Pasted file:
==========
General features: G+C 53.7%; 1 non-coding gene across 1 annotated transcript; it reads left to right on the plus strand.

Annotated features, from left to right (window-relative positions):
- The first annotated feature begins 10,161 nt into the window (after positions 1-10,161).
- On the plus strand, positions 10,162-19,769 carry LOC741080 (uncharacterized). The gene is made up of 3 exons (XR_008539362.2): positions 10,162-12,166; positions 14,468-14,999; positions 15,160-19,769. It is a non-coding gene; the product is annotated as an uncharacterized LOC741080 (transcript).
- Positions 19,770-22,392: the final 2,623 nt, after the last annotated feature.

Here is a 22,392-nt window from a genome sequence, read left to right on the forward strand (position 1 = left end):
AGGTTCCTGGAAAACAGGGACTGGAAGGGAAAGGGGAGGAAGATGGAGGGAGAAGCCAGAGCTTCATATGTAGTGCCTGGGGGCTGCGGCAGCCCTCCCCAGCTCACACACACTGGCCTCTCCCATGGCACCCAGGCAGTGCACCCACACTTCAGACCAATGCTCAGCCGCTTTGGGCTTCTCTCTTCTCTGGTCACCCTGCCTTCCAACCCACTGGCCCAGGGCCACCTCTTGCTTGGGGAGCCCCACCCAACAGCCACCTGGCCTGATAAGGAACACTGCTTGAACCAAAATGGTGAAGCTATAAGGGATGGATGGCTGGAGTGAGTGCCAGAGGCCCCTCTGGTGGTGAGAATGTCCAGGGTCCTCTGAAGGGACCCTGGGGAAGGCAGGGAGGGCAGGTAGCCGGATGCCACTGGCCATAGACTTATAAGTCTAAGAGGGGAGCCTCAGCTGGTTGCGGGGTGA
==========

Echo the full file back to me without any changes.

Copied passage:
General features: G+C 53.7%; 1 non-coding gene across 1 annotated transcript; it reads left to right on the plus strand.

Annotated features, from left to right (window-relative positions):
- The first annotated feature begins 10,161 nt into the window (after positions 1-10,161).
- On the plus strand, positions 10,162-19,769 carry LOC741080 (uncharacterized). The gene is made up of 3 exons (XR_008539362.2): positions 10,162-12,166; positions 14,468-14,999; positions 15,160-19,769. It is a non-coding gene; the product is annotated as an uncharacterized LOC741080 (transcript).
- Positions 19,770-22,392: the final 2,623 nt, after the last annotated feature.

Here is a 22,392-nt window from a genome sequence, read left to right on the forward strand (position 1 = left end):
AGGTTCCTGGAAAACAGGGACTGGAAGGGAAAGGGGAGGAAGATGGAGGGAGAAGCCAGAGCTTCATATGTAGTGCCTGGGGGCTGCGGCAGCCCTCCCCAGCTCACACACACTGGCCTCTCCCATGGCACCCAGGCAGTGCACCCACACTTCAGACCAATGCTCAGCCGCTTTGGGCTTCTCTCTTCTCTGGTCACCCTGCCTTCCAACCCACTGGCCCAGGGCCACCTCTTGCTTGGGGAGCCCCACCCAACAGCCACCTGGCCTGATAAGGAACACTGCTTGAACCAAAATGGTGAAGCTATAAGGGATGGATGGCTGGAGTGAGTGCCAGAGGCCCCTCTGGTGGTGAGAATGTCCAGGGTCCTCTGAAGGGACCCTGGGGAAGGCAGGGAGGGCAGGTAGCCGGATGCCACTGGCCATAGACTTATAAGTCTAAGAGGGGAGCCTCAGCTGGTTGCGGGGTGA